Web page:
Celebrating excellence is easy, and expected. CORT Coaches are sport fanatics, and everyone acknowledges the levels of mastery needed for any competitive championship; strategy, tactics, development, collusion, and chemical tolerance (legal / illegal). Add a dance with Lady Luck, and the best rise to the top. They are distinguished.
Opposite first? The worst. Whereas it is a point of pride to be steward of a CORT DreadBall League Championship trophy, it is a black mark to babysit the last place CORT DreadBall League Sacko. The two Coaches with the lowest team ranking after regular season play are granted a final match. While their colleague progress into the playoffs, the worst of the lot play to determine who really came up short.
For CORT’s ninth season of league play (ICE-NINE), the Sacko match was Coach Steve & his Zees versus THIS BREADDOLL EDITOR & his Crystallan.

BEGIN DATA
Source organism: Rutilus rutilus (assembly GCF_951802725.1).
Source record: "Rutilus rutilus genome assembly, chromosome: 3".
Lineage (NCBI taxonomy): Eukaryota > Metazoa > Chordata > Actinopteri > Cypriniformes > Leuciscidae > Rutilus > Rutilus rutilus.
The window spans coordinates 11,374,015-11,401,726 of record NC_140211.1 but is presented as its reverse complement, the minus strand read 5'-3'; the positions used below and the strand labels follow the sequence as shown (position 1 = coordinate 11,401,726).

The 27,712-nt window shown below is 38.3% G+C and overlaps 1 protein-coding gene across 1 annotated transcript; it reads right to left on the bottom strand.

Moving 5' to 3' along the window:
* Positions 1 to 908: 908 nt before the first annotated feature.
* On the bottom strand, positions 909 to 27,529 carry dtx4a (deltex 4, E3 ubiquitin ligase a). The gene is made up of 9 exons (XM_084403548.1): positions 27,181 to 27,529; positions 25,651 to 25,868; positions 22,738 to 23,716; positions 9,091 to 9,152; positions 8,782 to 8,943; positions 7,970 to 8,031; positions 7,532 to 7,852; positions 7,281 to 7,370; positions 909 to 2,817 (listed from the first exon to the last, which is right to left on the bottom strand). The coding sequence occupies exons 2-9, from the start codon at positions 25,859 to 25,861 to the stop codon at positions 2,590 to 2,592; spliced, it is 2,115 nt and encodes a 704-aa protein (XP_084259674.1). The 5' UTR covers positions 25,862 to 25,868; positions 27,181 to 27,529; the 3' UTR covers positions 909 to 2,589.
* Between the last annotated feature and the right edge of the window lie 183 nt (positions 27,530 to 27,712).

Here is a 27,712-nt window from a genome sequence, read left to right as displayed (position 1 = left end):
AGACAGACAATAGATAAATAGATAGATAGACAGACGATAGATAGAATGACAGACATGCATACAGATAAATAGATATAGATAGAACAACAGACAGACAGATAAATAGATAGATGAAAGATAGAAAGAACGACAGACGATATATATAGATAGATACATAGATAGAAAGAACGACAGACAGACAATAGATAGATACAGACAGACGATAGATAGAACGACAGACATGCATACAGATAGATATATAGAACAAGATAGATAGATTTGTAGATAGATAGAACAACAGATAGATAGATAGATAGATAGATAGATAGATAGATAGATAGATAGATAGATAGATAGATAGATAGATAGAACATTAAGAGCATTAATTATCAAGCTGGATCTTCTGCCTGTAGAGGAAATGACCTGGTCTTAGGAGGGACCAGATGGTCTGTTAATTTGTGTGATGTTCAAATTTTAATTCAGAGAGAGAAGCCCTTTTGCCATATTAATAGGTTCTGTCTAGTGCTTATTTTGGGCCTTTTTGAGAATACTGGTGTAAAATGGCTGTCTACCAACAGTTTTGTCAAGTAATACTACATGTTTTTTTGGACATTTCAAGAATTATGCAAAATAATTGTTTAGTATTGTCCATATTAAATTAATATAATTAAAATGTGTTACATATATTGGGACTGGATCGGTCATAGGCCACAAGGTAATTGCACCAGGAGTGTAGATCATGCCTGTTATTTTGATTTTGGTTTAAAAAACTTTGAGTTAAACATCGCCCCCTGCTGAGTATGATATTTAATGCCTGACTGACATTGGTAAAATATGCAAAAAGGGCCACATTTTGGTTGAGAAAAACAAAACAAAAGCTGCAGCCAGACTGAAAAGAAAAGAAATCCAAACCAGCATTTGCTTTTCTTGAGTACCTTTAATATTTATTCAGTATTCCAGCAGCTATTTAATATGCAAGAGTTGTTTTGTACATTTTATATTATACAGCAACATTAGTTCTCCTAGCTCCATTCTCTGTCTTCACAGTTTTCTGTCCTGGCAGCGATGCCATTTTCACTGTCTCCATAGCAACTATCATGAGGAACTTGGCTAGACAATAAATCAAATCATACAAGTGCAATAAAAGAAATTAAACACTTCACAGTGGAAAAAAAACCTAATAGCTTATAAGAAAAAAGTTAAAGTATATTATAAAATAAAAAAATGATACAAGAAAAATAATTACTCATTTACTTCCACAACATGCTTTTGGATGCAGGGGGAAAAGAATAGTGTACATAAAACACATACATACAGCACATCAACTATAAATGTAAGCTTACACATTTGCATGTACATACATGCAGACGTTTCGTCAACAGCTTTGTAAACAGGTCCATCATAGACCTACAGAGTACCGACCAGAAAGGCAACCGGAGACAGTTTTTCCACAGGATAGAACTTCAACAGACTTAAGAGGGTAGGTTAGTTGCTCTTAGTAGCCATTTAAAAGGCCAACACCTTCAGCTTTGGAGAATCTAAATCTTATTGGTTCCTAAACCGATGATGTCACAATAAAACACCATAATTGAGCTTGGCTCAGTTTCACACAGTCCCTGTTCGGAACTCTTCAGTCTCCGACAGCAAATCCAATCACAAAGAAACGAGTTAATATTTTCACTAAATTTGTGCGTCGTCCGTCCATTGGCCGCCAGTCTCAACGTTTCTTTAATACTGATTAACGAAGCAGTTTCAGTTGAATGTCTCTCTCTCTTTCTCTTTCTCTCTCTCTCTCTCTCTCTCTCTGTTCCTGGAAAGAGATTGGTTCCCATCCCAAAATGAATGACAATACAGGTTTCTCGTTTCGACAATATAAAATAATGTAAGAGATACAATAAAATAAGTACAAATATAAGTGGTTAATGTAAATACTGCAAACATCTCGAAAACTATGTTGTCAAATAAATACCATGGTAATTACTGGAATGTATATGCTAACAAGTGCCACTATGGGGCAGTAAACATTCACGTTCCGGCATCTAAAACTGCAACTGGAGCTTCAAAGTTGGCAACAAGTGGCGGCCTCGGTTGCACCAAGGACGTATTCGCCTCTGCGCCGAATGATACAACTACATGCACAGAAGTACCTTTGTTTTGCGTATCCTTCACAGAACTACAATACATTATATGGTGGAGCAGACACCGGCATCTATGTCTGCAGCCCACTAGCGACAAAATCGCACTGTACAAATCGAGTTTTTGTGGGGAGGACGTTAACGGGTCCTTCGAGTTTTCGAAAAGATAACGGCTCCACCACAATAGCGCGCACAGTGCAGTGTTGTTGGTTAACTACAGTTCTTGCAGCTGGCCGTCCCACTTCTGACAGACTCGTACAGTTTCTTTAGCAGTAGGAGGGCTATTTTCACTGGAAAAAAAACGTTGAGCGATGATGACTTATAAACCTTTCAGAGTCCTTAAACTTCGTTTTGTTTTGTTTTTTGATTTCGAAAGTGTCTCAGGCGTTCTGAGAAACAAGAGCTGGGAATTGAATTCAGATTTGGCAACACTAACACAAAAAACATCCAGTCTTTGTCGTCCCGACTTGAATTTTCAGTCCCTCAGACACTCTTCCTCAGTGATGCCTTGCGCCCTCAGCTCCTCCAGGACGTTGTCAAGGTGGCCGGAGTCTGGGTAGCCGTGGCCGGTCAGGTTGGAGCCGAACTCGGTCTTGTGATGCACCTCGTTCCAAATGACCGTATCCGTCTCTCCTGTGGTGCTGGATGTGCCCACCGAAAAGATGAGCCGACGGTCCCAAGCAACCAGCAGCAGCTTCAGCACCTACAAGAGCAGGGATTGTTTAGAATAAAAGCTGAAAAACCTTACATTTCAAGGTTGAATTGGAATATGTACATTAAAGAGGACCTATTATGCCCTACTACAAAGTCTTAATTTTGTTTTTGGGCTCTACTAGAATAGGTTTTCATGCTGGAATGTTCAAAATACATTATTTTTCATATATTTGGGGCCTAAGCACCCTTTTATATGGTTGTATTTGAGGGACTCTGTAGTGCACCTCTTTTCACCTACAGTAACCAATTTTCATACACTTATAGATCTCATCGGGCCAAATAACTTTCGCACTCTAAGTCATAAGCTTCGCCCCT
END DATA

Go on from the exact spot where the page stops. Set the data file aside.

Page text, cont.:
Coach Name: Steve / Team Name: Apes / Team Type: Zees (They’re all Jacks, yo)
Coach Name: Andrew / Team Name: C.U.N.T.S.* / Team Type: Crystallan
Currently, the DreadBall 3-on-3 rules utilizes a boatload of Tokens:
Each coach starts with 25 Action Tokens (18 standard tokens and 7 sin bin tokens)
Rebs cannot spend 2 action tokens on the same player on consecutive turns.
You can play any number of Action cards (still max 1 per player per turn) when it is your turn to play an Action token, but you still have to play a token either before or after or between playing Action cards.
While you could still use tokens if you wish, BreadDoll is making some nifty cards to use in their place. They are a little easier to manage, easier to distinguish different types, and future proofs for a few other little twists we are developing. While they are in fact cards, they will still be referred to as “Tokens” so as not to create confusion with the DreadBall Action cards. It’s important to be able to distinguish between the two.
The total number of tokens will still be 25, but the breakdown is slightly different.
The 25 tokens now consist of:
5 Sin Bin
2 Activate and play another token
3 Activate and draw a card
15 Standard Activation
As you may notice, there are few new types of tokens. The sin bin and standard activation tokens have dropped in number to accommodate the new types.